Transport System Components

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The transporter system is composed of several components that must all work together to safely transport a subject from one point to another.

Transporter Diagram

Transporter Chamber:

This is the protected volume within which the actual materialize / dematerialize cycle occurs. This chamber is elevated above the floor to reduce the possibility of dangerous static discharge, which sometimes occurs during the transport process.

Operator’s Console:

Operator's Console circa 2245

This control station permits the Transporter Chief to monitor and control all transporter functions. It also permits manual override of autosequencer functions and other emergency abort options.

Transporter Controller:

This dedicated computer subprocessor is located to one side of the Transporter Chamber itself. It manages the operation of the transporter systems, including autosequencer control.

Primary Energizing Coils:

Located at the top of the transport chamber, these coils create the powerful Annular Confinement Beam (ACB), which creates a spatial matrix within which the materialize / dematerialize process occurs. A secondary field holds the transport subject within the ABC: this is a safety feature, as disruption of the ABC field during the early stages of dematerialization can result in a massive energy discharge.

Phase Transition Coils:

Located in the transport chamber platform. These wide-band quark manipulation field devices accomplish the actual materialize / dematerialize process by partially decoupling the binding energy between subatomic particles. All personnel transporters are designed to operate at quantum resolution (necessary for successful transport of lifeforms). Cargo transporters are generally optimized at the more energy-efficient molecular resolution, but can also be set at quantum resolution if necessary.

Molecular Imaging Scanners:

Each upper pad incorporates four redundant sets of molecular imaging scanners at ninety-degree intervals around the primary pad axis. Error checking routines permit any one scanner to be ignored if it disagrees with the other three. Failure of two or more scanners necessitates an automatic abort in the transport process. Each scanner is offset 3.5 arc seconds from the ACB axis permitting real-time derivation of analog quantum state data using a series of dedicated Heisenberg Compensators. Quantum state data are not used when transporters are operating in cargo (molecular resolution) mode.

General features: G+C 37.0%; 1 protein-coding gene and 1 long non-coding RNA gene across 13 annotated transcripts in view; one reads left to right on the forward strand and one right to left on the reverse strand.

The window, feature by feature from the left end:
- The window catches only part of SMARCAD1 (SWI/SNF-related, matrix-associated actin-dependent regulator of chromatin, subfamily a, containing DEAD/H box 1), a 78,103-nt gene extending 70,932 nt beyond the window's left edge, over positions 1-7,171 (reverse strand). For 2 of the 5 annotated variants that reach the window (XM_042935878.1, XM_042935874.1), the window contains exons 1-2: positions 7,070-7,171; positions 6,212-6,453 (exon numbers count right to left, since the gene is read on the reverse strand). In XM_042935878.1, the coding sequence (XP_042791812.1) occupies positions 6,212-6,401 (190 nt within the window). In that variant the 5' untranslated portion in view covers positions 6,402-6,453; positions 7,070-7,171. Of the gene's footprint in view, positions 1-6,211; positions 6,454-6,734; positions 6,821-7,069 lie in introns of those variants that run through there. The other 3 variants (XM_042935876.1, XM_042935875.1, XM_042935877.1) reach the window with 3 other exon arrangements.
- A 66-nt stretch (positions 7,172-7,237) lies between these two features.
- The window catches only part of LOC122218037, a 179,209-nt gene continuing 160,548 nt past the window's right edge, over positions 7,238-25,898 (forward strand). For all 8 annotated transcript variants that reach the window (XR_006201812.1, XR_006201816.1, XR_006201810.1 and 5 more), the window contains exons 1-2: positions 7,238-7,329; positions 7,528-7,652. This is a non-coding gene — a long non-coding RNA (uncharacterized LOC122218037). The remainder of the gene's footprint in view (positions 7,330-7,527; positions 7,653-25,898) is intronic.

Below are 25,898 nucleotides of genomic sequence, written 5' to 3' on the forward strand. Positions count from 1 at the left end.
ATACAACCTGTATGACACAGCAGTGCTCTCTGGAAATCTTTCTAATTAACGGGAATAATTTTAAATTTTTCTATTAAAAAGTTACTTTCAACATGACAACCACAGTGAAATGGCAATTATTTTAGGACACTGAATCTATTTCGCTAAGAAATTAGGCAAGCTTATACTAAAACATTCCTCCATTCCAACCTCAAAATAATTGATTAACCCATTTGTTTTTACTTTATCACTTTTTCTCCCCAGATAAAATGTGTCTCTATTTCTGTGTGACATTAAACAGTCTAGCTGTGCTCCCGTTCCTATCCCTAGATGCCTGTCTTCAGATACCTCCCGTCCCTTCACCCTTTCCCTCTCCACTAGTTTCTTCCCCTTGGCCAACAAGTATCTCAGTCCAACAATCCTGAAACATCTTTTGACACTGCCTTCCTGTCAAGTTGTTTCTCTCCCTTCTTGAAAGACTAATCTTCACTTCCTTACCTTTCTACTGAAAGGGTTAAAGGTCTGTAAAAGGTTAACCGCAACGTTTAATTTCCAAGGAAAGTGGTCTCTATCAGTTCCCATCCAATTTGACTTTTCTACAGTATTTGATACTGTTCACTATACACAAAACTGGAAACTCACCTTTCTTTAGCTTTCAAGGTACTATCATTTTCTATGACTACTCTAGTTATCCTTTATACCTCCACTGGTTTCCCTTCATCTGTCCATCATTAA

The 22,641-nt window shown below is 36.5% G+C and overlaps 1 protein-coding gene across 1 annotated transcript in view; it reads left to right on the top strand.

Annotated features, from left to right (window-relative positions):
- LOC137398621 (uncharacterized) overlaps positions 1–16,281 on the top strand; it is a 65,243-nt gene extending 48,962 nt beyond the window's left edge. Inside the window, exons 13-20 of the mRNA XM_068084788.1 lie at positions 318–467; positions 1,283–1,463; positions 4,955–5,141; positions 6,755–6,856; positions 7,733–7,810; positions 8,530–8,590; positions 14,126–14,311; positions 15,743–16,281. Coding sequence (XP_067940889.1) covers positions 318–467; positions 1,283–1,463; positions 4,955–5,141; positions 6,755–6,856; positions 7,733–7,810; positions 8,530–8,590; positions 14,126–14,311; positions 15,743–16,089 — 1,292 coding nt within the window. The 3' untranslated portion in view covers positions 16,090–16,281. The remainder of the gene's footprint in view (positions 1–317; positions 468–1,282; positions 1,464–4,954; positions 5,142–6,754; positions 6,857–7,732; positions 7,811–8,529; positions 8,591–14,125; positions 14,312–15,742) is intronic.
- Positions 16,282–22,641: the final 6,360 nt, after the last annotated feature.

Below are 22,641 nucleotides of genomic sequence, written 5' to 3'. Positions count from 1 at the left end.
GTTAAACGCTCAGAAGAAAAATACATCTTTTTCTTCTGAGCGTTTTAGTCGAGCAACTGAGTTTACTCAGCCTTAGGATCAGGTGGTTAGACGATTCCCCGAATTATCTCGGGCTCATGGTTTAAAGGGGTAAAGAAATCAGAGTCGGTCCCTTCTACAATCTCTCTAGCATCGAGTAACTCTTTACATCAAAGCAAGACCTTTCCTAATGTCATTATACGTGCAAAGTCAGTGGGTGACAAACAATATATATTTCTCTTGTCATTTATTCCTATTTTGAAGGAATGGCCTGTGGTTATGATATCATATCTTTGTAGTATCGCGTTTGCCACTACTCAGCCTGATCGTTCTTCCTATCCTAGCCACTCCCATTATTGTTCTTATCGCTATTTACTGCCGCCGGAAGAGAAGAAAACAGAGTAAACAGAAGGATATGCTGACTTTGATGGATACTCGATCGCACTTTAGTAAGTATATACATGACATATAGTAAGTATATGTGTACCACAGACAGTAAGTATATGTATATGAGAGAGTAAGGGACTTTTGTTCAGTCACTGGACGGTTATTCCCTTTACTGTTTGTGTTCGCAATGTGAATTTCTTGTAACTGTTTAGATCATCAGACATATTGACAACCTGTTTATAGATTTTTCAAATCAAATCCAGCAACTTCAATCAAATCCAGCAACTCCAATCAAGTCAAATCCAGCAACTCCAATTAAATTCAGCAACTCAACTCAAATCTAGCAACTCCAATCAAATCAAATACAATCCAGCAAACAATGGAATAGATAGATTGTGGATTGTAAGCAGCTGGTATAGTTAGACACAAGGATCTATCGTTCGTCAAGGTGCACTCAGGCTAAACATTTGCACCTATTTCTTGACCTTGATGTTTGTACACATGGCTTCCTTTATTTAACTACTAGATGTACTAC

Heisenberg Compensators:

The compensator was designed to work around the problem caused by the Heisenberg Uncertainty Principle which states that both the position and momentum of target particles to the same degree of accuracy. This ensured that the matter stream remained coherent during transport, and that no data was lost. The compensators are located directly under the lower transporter pad.

Pattern Buffer:

Pattern buffer with Biofilter attached

This superconducting tokamak device delays transmission of the matter stream so that Doppler Compensators can correct for relative motion between the emitter array and the target location. A single pattern buffer is shared between each pair of transporter chambers. Operating rules require at least one additional patter buffer to be available in the system for possible emergency shunting. In emergency situations, the patter buffer is capable of holding the entire matter stream in suspension for periods approaching 420 seconds before degradation in pattern image occurs.


Normally used only in transport to the ship, this image processing device scans the incoming matter stream and looks for patterns corresponding to known dangerous bacteriological and viral forms. Upon detection of such patterns, the biofilter excises these particles from the incoming matter stream.

Emitter Pad Array:

Mounted on the exterior of the spacecraft, these assemblies transmit the components of the transporter ACB and matter stream to be or from the destination coordinates. The emitter pad includes a phase transition matrix and primary energizing coils. Also incorporated into these arrays are three redundant clusters of long-range virtual-focus molecular imaging scanners used during the beam-up process. Using phase inversion techniques, these emitters can also be used to transport subjects to and from coordinates within the habitable volume of the ship itself.

Targeting Scanners:

A set of fifteen partially redundant sensor clusters located in the lateral, upper, and lower sensor arrays, these devices determine transporter coordinates, including bearing, range, and relative velocity to remote transport destinations. The targeting scanners also provide environmental information on the target site. Transport coordinates can also be determined using navigational, tactical, and communications, scanners. For site-to-site intraship beaming, coordinates can be derived from interior sensors. Ship’s personnel can be located for transport using communicators.